Filing Bankruptcy

What to do when you're in over your head

Every year, thousands of businesses and hundreds of thousands of individuals file for bankruptcy in the U.S. Whether due to bad luck, unpredictable markets or poor planning, filing bankruptcy is often an appropriate means of reorganizing your finances.

Here are a few things you should know before you file for bankruptcy:

Alternatives to bankruptcy

People and businesses fall into debt when their income is not enough to meet their expenses over a given period of time. Before filing for bankruptcy, try as hard as you can to reduce monthly spending to allow as much extra money as possible to be allocated toward paying off your debts.

You can also try to negotiate with your creditors. Most creditors will be willing to negotiate a settlement to get a portion of their money back, rather than risk losing everything in a bankruptcy. Negotiation can also buy you some extra time to repair your financial situation.

What happens?

What happens when you file for bankruptcy depends on the type of bankruptcy you file. Here is a look at Chapter 7 and Chapter 13, the two most common forms of bankruptcy:

  • Chapter 7: The debtor will surrender their non-exempt property, which will then be liquidated and distributed to their creditors. In exchange for this surrender of property, the debtor will be discharged of debt. (Examples of exempt property include clothes, older cars and household goods).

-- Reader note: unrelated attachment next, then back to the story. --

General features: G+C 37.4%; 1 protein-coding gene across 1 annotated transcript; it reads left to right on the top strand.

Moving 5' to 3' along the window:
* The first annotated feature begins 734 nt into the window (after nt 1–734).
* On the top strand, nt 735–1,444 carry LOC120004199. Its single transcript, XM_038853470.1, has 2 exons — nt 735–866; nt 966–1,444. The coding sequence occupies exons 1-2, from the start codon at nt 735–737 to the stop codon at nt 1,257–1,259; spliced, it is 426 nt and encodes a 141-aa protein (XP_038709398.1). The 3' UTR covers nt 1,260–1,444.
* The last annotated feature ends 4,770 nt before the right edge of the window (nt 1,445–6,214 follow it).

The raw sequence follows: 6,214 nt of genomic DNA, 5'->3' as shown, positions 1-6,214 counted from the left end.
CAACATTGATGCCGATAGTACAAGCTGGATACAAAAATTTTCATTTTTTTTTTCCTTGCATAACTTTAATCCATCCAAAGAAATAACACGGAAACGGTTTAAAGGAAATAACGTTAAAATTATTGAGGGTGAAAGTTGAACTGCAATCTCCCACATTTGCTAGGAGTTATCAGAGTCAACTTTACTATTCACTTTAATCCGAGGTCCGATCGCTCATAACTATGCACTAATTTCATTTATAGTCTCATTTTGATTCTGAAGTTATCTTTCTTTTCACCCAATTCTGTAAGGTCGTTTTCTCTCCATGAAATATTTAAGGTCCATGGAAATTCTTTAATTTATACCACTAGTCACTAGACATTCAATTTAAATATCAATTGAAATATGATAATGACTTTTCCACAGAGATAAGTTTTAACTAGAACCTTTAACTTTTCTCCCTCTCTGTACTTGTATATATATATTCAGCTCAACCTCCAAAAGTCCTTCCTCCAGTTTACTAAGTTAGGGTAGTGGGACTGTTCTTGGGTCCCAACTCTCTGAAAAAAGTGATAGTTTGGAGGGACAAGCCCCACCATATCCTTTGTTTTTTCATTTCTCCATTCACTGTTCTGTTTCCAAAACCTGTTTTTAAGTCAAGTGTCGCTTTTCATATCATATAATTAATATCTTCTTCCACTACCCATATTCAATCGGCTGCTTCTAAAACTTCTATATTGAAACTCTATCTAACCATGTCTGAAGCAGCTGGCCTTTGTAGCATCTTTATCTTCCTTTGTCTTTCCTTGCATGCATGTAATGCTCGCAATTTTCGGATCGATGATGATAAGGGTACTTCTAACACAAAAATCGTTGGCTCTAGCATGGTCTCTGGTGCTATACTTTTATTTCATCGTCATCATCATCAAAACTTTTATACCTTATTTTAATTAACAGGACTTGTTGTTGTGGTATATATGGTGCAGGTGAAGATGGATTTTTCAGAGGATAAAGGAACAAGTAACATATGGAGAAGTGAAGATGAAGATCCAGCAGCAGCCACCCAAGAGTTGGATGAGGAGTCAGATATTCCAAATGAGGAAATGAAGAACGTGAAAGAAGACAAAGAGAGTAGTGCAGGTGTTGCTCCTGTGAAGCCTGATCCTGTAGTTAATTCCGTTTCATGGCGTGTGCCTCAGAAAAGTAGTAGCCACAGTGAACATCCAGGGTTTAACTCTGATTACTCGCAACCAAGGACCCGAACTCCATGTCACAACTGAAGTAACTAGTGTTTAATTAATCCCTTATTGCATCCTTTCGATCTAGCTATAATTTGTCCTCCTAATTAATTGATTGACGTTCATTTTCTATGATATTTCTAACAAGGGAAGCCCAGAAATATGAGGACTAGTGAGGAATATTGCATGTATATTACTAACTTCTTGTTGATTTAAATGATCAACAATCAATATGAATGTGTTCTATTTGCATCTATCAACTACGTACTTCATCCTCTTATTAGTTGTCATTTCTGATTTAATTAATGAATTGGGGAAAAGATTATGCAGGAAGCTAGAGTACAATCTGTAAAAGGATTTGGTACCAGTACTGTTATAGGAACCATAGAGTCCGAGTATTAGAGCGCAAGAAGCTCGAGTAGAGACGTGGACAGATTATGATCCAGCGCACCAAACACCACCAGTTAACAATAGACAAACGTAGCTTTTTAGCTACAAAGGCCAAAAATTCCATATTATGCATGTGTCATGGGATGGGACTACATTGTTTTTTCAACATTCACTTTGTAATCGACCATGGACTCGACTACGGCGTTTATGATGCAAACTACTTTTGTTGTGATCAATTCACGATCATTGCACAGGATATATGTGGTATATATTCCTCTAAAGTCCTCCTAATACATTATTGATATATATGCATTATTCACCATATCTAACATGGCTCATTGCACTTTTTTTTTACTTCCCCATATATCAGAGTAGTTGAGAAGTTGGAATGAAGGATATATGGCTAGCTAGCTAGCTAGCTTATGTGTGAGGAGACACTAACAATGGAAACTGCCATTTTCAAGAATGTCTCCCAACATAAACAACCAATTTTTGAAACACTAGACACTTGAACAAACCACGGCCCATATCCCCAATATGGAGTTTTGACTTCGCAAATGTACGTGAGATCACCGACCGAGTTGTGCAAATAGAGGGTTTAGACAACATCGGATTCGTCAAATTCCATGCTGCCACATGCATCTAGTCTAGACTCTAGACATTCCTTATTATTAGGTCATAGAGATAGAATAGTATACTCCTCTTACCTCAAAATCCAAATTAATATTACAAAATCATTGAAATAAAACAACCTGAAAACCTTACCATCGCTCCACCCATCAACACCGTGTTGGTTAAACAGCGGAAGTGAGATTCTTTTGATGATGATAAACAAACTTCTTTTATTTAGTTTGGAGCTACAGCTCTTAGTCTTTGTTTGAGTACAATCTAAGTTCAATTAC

• Chapter 13: The debtor keeps ownership over all of their assets, but must commit a portion of their future income to paying back their creditors, usually over a three to five year period.

In addition to repaying money owed to creditors, filing bankruptcy wreaks havoc on your credit rating, making to more difficult for you to secure credit in the future.

How to file

Once you have decided to file for bankruptcy, you can either do it yourself or enlist professional help. Filing bankruptcy is a legal process (and thus a complicated process), so it might be a good idea to hire a bankruptcy lawyer. A lawyer will help guide you through the process of submitting your forms and communicating with the bankruptcy trustee and your creditors.

Life after bankruptcy

Filing for bankruptcy isn't the end of the world. In time your credit rating will rise back up, your finances will once again be under control and you will emerge a wiser, more experienced person.